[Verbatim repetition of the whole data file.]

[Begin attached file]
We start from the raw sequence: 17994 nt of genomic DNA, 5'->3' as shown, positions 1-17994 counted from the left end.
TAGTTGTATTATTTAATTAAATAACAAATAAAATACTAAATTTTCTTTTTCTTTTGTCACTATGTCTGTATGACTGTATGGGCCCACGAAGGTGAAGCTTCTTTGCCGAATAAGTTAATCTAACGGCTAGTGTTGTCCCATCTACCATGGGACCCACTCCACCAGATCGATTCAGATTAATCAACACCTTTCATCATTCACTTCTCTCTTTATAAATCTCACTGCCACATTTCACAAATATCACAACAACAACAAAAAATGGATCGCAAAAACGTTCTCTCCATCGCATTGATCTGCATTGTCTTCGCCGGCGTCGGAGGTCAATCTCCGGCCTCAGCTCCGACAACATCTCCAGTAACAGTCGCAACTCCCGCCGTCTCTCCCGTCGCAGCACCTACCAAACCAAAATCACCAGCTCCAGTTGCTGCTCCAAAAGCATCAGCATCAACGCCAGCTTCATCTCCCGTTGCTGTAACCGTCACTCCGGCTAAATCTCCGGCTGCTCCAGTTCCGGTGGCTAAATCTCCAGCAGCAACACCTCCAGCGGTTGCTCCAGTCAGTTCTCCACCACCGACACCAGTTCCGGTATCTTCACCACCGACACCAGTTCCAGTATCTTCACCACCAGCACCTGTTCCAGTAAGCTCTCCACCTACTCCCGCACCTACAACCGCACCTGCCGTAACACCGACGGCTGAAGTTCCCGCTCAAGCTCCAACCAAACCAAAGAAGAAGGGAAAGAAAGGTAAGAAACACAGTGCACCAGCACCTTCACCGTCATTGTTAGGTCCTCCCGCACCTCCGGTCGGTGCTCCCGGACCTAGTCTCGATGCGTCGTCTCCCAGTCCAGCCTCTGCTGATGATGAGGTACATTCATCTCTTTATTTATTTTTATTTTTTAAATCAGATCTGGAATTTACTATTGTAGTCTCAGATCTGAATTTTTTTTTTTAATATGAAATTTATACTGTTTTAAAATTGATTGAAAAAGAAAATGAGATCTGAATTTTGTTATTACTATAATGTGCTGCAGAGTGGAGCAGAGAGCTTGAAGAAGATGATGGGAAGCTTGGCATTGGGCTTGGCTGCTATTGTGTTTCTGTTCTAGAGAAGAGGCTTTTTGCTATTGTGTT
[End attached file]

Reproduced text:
We start from the raw sequence: 17994 nt of genomic DNA, 5'->3' as shown, positions 1-17994 counted from the left end.
TAGTTGTATTATTTAATTAAATAACAAATAAAATACTAAATTTTCTTTTTCTTTTGTCACTATGTCTGTATGACTGTATGGGCCCACGAAGGTGAAGCTTCTTTGCCGAATAAGTTAATCTAACGGCTAGTGTTGTCCCATCTACCATGGGACCCACTCCACCAGATCGATTCAGATTAATCAACACCTTTCATCATTCACTTCTCTCTTTATAAATCTCACTGCCACATTTCACAAATATCACAACAACAACAAAAAATGGATCGCAAAAACGTTCTCTCCATCGCATTGATCTGCATTGTCTTCGCCGGCGTCGGAGGTCAATCTCCGGCCTCAGCTCCGACAACATCTCCAGTAACAGTCGCAACTCCCGCCGTCTCTCCCGTCGCAGCACCTACCAAACCAAAATCACCAGCTCCAGTTGCTGCTCCAAAAGCATCAGCATCAACGCCAGCTTCATCTCCCGTTGCTGTAACCGTCACTCCGGCTAAATCTCCGGCTGCTCCAGTTCCGGTGGCTAAATCTCCAGCAGCAACACCTCCAGCGGTTGCTCCAGTCAGTTCTCCACCACCGACACCAGTTCCGGTATCTTCACCACCGACACCAGTTCCAGTATCTTCACCACCAGCACCTGTTCCAGTAAGCTCTCCACCTACTCCCGCACCTACAACCGCACCTGCCGTAACACCGACGGCTGAAGTTCCCGCTCAAGCTCCAACCAAACCAAAGAAGAAGGGAAAGAAAGGTAAGAAACACAGTGCACCAGCACCTTCACCGTCATTGTTAGGTCCTCCCGCACCTCCGGTCGGTGCTCCCGGACCTAGTCTCGATGCGTCGTCTCCCAGTCCAGCCTCTGCTGATGATGAGGTACATTCATCTCTTTATTTATTTTTATTTTTTAAATCAGATCTGGAATTTACTATTGTAGTCTCAGATCTGAATTTTTTTTTTTAATATGAAATTTATACTGTTTTAAAATTGATTGAAAAAGAAAATGAGATCTGAATTTTGTTATTACTATAATGTGCTGCAGAGTGGAGCAGAGAGCTTGAAGAAGATGATGGGAAGCTTGGCATTGGGCTTGGCTGCTATTGTGTTTCTGTTCTAGAGAAGAGGCTTTTTGCTATTGTGTT